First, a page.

The most fun was getting down again. With long strides and some jumping involved, one could let the inner kid roam freely without much worry of a hard fall.

We climbed up again after dinner and were rewarded with a lightshow of the finest. The sun was setting slowly and after it had sunk beneath the horizon it got even better.

We stayed one day more and then started towards Bordeaux where we had found a couchsurfing host and from where we would take a train to Paris.


Vía verde del aceite

This is how most of our days started along the old olive oil railway line. Camping was never hard to find between the millions of olive trees. It seems that the whole world could be supplied from here.

We wildcamped most of the time and often had some source of water nearby, that in one case was so inviting that someone was contemplating more than just a quick wash of hands and face.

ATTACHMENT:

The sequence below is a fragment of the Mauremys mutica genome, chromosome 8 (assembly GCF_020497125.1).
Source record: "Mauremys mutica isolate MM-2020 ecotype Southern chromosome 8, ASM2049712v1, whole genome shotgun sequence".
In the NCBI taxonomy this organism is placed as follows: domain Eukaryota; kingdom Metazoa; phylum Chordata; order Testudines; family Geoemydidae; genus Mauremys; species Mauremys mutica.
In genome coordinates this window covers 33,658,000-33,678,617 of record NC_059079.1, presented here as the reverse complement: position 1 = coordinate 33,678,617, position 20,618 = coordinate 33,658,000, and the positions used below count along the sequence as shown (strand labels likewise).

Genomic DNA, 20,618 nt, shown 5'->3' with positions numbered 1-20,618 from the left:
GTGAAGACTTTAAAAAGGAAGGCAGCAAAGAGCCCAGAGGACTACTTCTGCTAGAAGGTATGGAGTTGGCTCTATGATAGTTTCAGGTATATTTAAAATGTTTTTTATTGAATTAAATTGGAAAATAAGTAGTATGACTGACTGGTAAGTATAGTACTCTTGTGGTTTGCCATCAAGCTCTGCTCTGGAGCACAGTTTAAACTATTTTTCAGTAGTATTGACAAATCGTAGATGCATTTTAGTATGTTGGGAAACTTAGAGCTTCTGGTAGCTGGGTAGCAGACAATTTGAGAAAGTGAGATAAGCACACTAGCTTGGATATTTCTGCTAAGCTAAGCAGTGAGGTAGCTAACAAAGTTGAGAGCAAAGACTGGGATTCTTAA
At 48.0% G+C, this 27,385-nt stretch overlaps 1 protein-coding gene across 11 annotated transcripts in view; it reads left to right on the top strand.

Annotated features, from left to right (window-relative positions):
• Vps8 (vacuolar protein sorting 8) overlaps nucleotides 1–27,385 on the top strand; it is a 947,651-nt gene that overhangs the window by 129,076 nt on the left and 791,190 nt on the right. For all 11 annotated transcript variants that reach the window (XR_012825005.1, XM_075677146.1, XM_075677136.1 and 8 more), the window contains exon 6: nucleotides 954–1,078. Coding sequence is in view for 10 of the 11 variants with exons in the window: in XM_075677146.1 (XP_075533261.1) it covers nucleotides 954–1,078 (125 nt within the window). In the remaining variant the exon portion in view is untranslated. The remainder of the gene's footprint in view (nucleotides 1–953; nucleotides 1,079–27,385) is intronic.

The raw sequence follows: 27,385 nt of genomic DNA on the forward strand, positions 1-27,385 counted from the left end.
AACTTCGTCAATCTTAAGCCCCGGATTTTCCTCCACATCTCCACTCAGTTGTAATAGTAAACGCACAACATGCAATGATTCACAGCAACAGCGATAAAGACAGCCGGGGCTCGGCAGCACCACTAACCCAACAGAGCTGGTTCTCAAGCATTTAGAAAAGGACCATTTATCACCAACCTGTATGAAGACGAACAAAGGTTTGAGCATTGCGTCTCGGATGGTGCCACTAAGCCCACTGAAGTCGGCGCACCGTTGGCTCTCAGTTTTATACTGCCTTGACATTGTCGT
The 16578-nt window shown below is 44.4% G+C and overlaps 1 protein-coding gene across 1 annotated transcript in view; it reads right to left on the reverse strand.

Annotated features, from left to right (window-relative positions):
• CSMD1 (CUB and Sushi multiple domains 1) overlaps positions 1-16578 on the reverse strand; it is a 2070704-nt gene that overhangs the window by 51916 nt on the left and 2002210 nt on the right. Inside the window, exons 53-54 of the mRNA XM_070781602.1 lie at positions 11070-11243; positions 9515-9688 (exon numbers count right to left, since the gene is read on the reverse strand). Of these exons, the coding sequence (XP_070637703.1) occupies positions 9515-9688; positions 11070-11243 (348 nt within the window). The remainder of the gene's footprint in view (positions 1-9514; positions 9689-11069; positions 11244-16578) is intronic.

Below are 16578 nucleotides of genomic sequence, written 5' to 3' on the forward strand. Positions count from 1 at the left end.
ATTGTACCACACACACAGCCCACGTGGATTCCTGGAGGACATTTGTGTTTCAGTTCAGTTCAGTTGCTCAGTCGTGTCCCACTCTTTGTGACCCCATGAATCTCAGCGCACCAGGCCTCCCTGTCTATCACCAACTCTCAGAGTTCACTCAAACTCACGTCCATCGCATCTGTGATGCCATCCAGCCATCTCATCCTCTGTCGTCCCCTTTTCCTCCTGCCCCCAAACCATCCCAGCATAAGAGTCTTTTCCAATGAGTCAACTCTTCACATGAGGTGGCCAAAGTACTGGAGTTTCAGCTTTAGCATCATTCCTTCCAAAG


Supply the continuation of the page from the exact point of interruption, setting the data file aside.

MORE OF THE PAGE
The old train stations are converted into cafés or bicycle rental stations and offer some services like public toilets and water fountains to refill your bottles.

Zuheros was just one of the pretty villages along the route. We just had a look from below as we still had enough from hefty climbs from the “pueblos blancos”.

We enjoyed once more the absence of motorized traffic and the route has its charm with its tunnels, viaducts and breaches through the rocks.

This time we made it to Martos before the weather turned again with temperatures below zero during the night and hardly getting above five degrees during the day. It was the semana santa and accommodation was expensive almost everywhere. This was one of the reasons for not passing through Madrid. And as we wanted to have enough time to see France, we hopped on a bus from Jaen directly to the French border at Irun.

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Pueblos blancos